Being a listener before a leader.

I'm about three weeks away from completing my first year as the new Senior Pastor of our church. In many ways, it has been a fantastic year. I'm privileged to be leading and pastoring in such a great church filled with great people.

As I came into this new role I had one goal in this first year, listen and learn. In doing so, I've learned three important lessons about leading through listening, especially in your first year of leadership.

1. Listening is how you learn the story. Our church has been around for a little over twenty-five years. That means our story spans a little over a quarter of a century. In this first year, I have heard quite a bit of that story. I've heard about how the church started at a nearby park building, met in a YMCA for a while, and then, in at least two schools before we started to hold services in our current building. I've heard about the legacy of the sending church that helped to start, not only our church but roughly ten other churches in our city. I've even been able to meet some of the founding members who have since moved on to other churches for a variety of reasons. I've also heard many stories of how people have been impacted by our church and have come to know Jesus here long before I was around.

Our church has a wonderful legacy and it has been important to understand, learn, and honor that legacy. When taking the time to listen and learn about an organization's history, whether church, business, or nonprofit, it's humbling to realize that many good people have put in lots of blood, sweat, and tears before you ever showed up.

2. Listening is how you build trust. What people knew of me before I got here wasn't much. Those who interviewed and vetted me knew more than others, but the only real way you get to know someone is through spending time with them.

Leading, especially in a church setting, is all about navigating relationships. On any given day, I'm navigating through relationships with our elder team, staff members, volunteer leaders, congregation members, partnering organizations, and the neighborhood/community. Whether they realize it or not, when they all first meet me, one of the first things they want to know is, "Can I trust him? Is he here to serve the church and community or himself?"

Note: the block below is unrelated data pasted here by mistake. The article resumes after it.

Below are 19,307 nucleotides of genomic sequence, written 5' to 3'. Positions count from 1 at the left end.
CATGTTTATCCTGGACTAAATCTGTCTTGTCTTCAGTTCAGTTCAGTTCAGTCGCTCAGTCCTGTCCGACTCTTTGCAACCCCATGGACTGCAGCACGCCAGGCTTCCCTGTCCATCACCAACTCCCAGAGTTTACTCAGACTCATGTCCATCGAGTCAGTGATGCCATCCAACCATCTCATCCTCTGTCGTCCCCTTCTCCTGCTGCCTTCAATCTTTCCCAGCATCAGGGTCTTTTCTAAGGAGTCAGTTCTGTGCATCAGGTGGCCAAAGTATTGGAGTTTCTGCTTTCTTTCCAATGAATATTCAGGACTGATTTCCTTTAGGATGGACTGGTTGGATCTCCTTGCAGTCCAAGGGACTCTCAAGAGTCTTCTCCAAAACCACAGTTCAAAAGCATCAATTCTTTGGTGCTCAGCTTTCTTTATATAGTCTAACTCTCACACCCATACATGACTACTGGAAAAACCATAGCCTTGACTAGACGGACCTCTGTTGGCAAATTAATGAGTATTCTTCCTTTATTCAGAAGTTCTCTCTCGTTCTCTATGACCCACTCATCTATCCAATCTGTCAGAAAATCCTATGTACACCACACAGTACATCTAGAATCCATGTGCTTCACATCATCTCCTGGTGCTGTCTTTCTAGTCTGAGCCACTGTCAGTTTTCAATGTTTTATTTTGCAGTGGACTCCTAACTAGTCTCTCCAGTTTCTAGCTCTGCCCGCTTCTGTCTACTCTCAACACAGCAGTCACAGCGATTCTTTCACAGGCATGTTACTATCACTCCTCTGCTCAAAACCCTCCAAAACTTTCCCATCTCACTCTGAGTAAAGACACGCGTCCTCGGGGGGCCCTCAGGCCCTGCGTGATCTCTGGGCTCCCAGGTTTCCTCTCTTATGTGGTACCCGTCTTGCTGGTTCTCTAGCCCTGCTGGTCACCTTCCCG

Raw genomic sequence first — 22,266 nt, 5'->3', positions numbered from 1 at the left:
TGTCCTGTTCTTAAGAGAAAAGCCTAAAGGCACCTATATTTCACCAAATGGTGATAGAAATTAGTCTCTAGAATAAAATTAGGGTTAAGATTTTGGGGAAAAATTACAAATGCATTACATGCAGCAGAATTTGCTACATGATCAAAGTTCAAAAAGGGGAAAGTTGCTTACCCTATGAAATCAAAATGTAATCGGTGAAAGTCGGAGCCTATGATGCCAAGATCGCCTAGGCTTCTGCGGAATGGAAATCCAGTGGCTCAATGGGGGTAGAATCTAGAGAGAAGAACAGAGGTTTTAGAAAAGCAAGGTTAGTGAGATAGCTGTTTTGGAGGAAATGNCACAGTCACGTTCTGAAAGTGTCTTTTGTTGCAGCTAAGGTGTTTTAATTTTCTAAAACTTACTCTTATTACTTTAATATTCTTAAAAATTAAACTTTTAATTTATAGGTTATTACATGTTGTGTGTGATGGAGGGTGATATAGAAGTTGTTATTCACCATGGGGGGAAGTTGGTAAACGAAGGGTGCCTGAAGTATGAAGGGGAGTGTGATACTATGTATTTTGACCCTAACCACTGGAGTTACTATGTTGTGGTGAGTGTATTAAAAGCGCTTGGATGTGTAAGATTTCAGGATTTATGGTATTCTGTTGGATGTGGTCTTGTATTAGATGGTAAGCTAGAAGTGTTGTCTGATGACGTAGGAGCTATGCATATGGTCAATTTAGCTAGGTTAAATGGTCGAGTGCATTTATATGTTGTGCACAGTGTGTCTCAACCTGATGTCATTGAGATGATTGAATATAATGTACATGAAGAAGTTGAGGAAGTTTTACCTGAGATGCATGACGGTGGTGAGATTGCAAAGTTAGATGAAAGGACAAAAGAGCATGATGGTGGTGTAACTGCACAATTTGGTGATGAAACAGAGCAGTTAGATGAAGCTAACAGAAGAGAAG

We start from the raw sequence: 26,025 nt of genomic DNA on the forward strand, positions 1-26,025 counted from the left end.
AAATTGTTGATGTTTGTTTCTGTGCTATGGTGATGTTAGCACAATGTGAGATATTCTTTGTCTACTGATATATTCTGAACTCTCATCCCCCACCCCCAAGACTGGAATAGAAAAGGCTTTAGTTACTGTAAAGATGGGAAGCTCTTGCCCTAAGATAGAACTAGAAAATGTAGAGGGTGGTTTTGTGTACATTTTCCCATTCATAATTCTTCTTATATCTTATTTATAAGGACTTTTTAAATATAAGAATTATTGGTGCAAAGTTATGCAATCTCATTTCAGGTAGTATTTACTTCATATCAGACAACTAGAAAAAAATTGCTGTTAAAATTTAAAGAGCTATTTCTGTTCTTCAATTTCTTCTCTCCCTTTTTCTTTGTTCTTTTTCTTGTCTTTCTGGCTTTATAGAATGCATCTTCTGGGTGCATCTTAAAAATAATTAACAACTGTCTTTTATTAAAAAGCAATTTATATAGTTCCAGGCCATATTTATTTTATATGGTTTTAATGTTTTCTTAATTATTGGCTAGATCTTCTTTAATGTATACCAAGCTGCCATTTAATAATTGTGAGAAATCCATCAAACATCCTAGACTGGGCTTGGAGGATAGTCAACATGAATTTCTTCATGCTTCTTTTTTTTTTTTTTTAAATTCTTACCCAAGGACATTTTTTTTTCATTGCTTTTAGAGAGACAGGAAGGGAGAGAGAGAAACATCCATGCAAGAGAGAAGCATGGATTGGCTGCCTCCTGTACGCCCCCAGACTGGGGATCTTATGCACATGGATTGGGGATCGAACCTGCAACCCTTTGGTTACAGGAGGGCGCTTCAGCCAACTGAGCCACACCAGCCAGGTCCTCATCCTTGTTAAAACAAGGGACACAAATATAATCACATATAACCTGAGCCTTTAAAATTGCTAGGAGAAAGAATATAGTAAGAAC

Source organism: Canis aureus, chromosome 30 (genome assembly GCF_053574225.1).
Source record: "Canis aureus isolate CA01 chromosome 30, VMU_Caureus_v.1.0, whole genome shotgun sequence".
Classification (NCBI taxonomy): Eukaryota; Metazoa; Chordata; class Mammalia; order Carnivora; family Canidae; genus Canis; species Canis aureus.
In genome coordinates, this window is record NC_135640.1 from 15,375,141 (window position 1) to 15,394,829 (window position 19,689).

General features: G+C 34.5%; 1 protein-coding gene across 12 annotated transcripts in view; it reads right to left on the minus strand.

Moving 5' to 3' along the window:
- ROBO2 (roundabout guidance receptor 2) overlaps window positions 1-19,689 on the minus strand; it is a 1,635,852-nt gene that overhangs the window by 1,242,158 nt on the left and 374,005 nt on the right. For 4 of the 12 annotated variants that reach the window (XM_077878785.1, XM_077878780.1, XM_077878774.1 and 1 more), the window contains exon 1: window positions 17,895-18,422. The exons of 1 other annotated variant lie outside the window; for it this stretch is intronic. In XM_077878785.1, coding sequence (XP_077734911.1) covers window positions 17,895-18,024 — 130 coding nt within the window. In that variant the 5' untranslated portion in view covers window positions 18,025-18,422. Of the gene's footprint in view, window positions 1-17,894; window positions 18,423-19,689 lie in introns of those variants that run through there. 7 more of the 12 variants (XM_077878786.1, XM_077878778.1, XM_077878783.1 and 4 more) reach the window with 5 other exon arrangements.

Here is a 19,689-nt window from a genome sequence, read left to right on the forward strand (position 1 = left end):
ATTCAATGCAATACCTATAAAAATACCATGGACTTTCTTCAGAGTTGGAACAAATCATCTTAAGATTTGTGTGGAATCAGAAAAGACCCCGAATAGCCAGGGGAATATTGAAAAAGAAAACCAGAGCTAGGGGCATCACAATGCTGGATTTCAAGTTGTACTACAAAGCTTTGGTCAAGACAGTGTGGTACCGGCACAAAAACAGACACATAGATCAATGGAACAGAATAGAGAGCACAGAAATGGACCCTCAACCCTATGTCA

One of the best ways to build trust is to listen and learn. To hear people out and seek to understand their stories, fears, and concerns about the future. There is a really good chance that they have way more invested in the church/organization than you do. They care deeply about its future and want to know that you are someone they can trust and follow.

3. Listening is how to move forward. With the change of leadership in any organization comes a new season/chapter for the organization. These new seasons and chapters are good and necessary. Without change, innovation, and evolution, an organization will at best get stuck, and at worst begin to die. However, leading in a new context with a longstanding history is tough. People are often more comfortable with where they are or where they've been. For many people, moving into uncharted territory is uncertain and scary.

As the new leader, the best way to begin that new chapter is through listening and learning. It's only after getting to know the story of the organization, the people, and establishing yourself as someone who can be trusted, will you have the credibility to lead people to a place they’ve never been before.

This sort of leadership is slower than most leaders prefer. The reason most leaders lead is that they want to see change and progress. And they often want to see it sooner rather than later. But in the end, the patience pays off.

So don't rush. Take your time. Keep your ear to the ground and become a learner before you become a leader.